Lenovo is one of the top smartphone sellers in India and also claims to be the leader when it comes to the online market. While the company did have a great 2016, it is ending the year by launching its new Phab2 series in the country.
In my first impressions of the giant smartphone, I had suggested that the only smartphone that gives competition to the Phab2 is the Xiaomi Mi Max. So here is a more in depth review of the Phab2 to see if it is better than its Chinese rival’s phablet offering.
Build and Design: 7 / 10
Lenovo’s smartphone division has grown up and has learned that build quality matters. Their budget offerings in K-series have all proved to be quite sturdy and well built. The Phab2 Plus gets a similar treatment. It comes with a metal unibody on the back and glass on the front which slightly curves out around the edges, which is always a nice touch. It feels very solid and didn’t show any sign of bending even when I carried it my front jeans pocket. That is of course, if it fits your pocket. It feels huge.
Now I won’t say that the bezels and the area above and below the display are slim. But it is clearly visible that the company has tried its best. Using it with one hand is really difficult, even if you have large hands. I tried using it with one hand but almost every time my palm would touch the screen before my fingers. It could get frustrating. It feels as if the finger taps are not registering. In short, you need to use two hands most of the time.
Other than that, I was quite satisfied with the overall design and build quality. Lenovo has also thrown in chamfered edges around the metal edges.
Phab2 Plus is a massive phone and despite Lenovo trying its best to minimise the footprint with thin bezels and no excess space above and below the display, it still requires two hands to operate. There is a one-handed mode but that only lets you shift the lockscreen’s numeric PIN keypad and the dial pad to one corner for better reach, rather than shrinking the entire screen.
Diving into the other elements, the volume and power buttons are on the right which are a bit flat but feel solid. On the top is the 3.5mm audio jack, the SIM card/microSD card tray is on the left, and at the bottom is the microUSB port flanked by two grills, although only the right one actually has the speaker and is not a stereo setup. Shame.
At the back is the dual-camera setup along with the dual LED flash and sensors. The whole camera assembly bulges out a bit so it can get scratched easily. Below that sits the fingerprint scanner which is easily accessible and works promptly.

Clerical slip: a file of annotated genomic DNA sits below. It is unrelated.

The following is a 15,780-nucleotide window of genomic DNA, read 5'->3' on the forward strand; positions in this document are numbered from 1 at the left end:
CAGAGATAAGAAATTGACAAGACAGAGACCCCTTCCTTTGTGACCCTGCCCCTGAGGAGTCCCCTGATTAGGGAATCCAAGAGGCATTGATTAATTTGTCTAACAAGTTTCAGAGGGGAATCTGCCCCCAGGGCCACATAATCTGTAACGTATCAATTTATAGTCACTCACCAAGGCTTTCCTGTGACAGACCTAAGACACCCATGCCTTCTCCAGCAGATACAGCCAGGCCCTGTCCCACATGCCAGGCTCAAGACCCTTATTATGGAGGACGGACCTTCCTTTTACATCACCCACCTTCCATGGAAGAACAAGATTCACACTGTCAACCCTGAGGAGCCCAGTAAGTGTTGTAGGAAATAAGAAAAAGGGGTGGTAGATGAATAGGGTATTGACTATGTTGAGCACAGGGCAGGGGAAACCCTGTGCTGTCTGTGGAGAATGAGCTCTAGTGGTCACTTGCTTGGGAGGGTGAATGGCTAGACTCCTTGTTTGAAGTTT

Features: 7 / 10
The Phab2 Plus features a very similar package as the Mi Max. There is a 6.4-inch Full HD IPS LCD display. an octa-core Mediatek MT8783 clocked at 1.3GHz coupled with 3GB RAM and 32GB of internal storage. The storage is expandable and can accept cards of up to 256GB in capacity using the hybrid (micro-SIM/nano-SIM+microSD card) SIM slot. There is a fingerprint scanner as well as Dolby Atmos audio technology for enhanced sound experience.
The smartphone comes with a dual-camera setup where both offer 13MP resolution with f/2.0 aperture, a dual tone LED flash, while on the front there is an 8MP camera with an f/2.2 aperture and an LED flash. As for connectivity there is 4G with VoLTE support, Wi-Fi, Bluetooth v4.0, GPS/A-GPS, a microUSB port and FM Radio.
Running on Android 6.0 Marshmallow, the smartphone gets its juice from a 4,050mAh battery.
Display: 7.5 / 10
Now putting a large display means that it will gather a lot of attention. It is a 6.4-inch IPS LCD panel with a Full HD resolution, which translates to 344ppi of pixel density. It looks crisp and honestly I think a 1080p resolution on a 7 or even a 10-inch display is quite good, but that’s just my belief. Lenovo claims the large size makes it great for media consumption. But does it get it right?
Well I was satisfied with the brightness and the Phab2 Plus did fairly good under the sunlight. I didn’t find any issues when looking at it from varied angles, there was no colour shift. Colour reproduction is great and even the touch response was in tune, well apart from the time when I used the handset with just one hand.
Lenovo offers an option to control the colour temperature and the saturation of the display under its settings. This enables you to have a cooler or warmer tone on the display as well as increase the saturation to make colours pop out.
Publish date: December 12, 2016 12:00 pm| Modified date: December 12, 2016 12:04 pm
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Lenovo Phab2 Plus review: Great for multimedia consumption, but falls short of the Mi Max
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